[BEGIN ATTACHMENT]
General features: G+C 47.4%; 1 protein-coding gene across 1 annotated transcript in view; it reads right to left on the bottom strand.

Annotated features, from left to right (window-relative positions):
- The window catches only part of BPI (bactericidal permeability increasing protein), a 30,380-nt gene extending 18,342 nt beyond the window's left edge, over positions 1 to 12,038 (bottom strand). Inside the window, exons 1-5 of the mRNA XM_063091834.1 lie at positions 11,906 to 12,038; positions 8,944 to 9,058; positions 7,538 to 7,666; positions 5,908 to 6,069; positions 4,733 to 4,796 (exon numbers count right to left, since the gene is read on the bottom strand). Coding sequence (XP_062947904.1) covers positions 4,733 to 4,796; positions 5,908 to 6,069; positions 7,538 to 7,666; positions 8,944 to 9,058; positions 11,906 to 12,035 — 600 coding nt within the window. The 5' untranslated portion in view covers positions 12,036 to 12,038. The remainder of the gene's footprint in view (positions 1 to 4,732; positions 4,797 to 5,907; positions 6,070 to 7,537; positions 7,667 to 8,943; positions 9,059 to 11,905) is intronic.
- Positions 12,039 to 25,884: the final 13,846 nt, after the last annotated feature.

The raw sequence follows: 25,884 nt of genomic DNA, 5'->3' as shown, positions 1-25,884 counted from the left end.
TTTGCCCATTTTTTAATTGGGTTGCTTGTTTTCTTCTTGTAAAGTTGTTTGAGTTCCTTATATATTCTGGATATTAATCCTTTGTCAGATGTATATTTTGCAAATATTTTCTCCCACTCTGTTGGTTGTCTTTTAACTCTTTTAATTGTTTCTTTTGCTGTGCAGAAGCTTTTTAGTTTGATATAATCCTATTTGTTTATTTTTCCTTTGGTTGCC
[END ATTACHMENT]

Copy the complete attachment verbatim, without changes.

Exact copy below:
General features: G+C 47.4%; 1 protein-coding gene across 1 annotated transcript in view; it reads right to left on the bottom strand.

Annotated features, from left to right (window-relative positions):
- The window catches only part of BPI (bactericidal permeability increasing protein), a 30,380-nt gene extending 18,342 nt beyond the window's left edge, over positions 1 to 12,038 (bottom strand). Inside the window, exons 1-5 of the mRNA XM_063091834.1 lie at positions 11,906 to 12,038; positions 8,944 to 9,058; positions 7,538 to 7,666; positions 5,908 to 6,069; positions 4,733 to 4,796 (exon numbers count right to left, since the gene is read on the bottom strand). Coding sequence (XP_062947904.1) covers positions 4,733 to 4,796; positions 5,908 to 6,069; positions 7,538 to 7,666; positions 8,944 to 9,058; positions 11,906 to 12,035 — 600 coding nt within the window. The 5' untranslated portion in view covers positions 12,036 to 12,038. The remainder of the gene's footprint in view (positions 1 to 4,732; positions 4,797 to 5,907; positions 6,070 to 7,537; positions 7,667 to 8,943; positions 9,059 to 11,905) is intronic.
- Positions 12,039 to 25,884: the final 13,846 nt, after the last annotated feature.

The raw sequence follows: 25,884 nt of genomic DNA, 5'->3' as shown, positions 1-25,884 counted from the left end.
TTTGCCCATTTTTTAATTGGGTTGCTTGTTTTCTTCTTGTAAAGTTGTTTGAGTTCCTTATATATTCTGGATATTAATCCTTTGTCAGATGTATATTTTGCAAATATTTTCTCCCACTCTGTTGGTTGTCTTTTAACTCTTTTAATTGTTTCTTTTGCTGTGCAGAAGCTTTTTAGTTTGATATAATCCTATTTGTTTATTTTTCCTTTGGTTGCC